My Windows Server 2012 Journey

Posted: September 6, 2012 in Hyper-V
Tags: , , , , ,

So, my journey with Windows Server 2012 has started. The primary focus of my company’s journey is Hyper-V3. So far, the results are impressive. We are running a cluster consisting of 4 nodes connected to a DAS.

So, my lessons learnt so far.

1. As per my previous article, be careful with your Hyper-V NICs. While I am discussing NICs, the inclusion of “Out the box” NIC Teaming is great and so far no issues at all. Works well and allows us to simplify the administration of our Virtual switches and allows for more tolerance in terms of the loss of a NIC. Before, should we loose a NIC, all VMs attached to that NIC would loose connectivity, that is now a thing of the past and our NIC Teaming is fully supported by Microsoft. NICE!!!

2. Increased VHD hard drives, this is achieved by introducing a new type of file format called a .VHDX which allows for “Virtual Hard Drives” larger than 2TB. This works nicely and I have personally created a few VHDx’s larger than 2TB. There is no little “gotcha”, or at least this was in my environment. The creation of this .vhdx file is rather time-consuming and very IO intensive with a DAS. I will try to remember to update you when I try this same procedure on my Equallogic SAN. However, for now, I would recommend you test this process first and see if you run into the same IO issues as I did, before creating numerous .vhdx’s in your production environment.

3. Virtual CPU increase. This has been particularly helpful with our process of creating a new environment. It is quite amazing how much more “CPU” can help with this. Finally I could create a VM with over 2TB of usable space in one drive and have more than 4 vCPU’s, what a pleasure. So I would create my “Core Services” and throw massive CPU and RAM at the VMs to create them and update, once completed I would remove the additional resources and then “sweat” the VMs.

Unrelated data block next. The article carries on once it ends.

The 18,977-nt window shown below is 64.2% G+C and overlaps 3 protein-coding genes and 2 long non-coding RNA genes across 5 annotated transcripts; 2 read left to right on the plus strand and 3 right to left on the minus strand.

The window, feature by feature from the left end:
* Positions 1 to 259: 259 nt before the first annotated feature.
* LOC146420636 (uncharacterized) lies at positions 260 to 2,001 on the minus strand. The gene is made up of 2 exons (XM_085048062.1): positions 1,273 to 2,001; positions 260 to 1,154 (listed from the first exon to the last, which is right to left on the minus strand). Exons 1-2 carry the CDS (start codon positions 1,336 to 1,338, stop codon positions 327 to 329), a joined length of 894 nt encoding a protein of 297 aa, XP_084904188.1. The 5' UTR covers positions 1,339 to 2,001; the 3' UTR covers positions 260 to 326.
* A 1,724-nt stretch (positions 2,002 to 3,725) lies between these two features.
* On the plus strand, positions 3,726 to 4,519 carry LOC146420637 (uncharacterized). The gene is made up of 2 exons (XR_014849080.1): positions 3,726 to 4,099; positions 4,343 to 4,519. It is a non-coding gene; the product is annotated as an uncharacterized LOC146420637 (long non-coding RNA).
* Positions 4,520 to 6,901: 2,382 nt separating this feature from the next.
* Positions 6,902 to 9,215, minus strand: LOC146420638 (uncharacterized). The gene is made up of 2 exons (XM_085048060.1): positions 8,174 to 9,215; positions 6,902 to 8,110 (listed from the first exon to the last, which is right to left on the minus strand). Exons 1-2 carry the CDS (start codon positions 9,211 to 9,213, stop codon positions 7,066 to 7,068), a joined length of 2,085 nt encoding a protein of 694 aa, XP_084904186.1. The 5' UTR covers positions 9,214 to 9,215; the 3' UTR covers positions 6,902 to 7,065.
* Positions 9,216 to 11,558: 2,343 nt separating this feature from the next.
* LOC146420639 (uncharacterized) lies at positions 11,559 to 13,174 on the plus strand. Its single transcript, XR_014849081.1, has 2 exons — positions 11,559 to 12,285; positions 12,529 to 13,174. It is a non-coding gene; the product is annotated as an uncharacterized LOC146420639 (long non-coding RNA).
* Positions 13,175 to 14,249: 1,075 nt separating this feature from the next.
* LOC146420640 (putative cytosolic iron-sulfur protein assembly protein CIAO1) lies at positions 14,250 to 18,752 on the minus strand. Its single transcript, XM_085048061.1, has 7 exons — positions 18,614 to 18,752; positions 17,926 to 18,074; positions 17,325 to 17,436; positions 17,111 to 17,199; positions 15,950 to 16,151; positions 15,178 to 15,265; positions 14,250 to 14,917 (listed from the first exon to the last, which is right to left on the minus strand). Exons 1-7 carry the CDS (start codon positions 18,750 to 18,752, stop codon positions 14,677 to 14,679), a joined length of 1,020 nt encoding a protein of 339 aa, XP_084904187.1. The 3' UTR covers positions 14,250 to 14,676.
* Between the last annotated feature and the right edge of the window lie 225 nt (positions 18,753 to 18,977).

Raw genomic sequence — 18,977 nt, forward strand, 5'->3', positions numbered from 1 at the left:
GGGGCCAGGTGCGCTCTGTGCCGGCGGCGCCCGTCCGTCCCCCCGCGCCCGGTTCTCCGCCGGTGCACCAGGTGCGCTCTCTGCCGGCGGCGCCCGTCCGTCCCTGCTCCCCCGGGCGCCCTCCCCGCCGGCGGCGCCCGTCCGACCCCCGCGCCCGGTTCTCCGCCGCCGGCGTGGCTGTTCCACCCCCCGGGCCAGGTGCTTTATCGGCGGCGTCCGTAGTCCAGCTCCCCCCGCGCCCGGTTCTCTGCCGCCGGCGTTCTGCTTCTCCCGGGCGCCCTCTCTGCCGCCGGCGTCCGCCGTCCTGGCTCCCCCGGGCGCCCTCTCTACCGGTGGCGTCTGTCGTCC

4. Hyper-V Replica. This is a great tool for us and almost feels like it was custom written for us. I guess pretty much everyone is thinking that. However, there is a slight spanner in the works for us. By this I mean a little bit of a re-think in terms of how we present storage especially to the VMs which we want to have as part of our “DR Cloud” if you will. We present a lot of our additional drives directly via iSCSI, This is great and iSCSI works well, VERY well. However when you are trying to think about a DR situation, it adds complexity as you can replicate the VM only, you then need to replicate the presented iSCSI volumes and then reconfigure the network cards. Hence the “re-think” we are looking at a better way to work around this. We want and need Hyper-V replica.

ODX Offload. This is one I am waiting to test, our SAN Vendor has promised this in the next release of their firmware. More to come on this as soon as I can give some more information on this.

More to come I promise,

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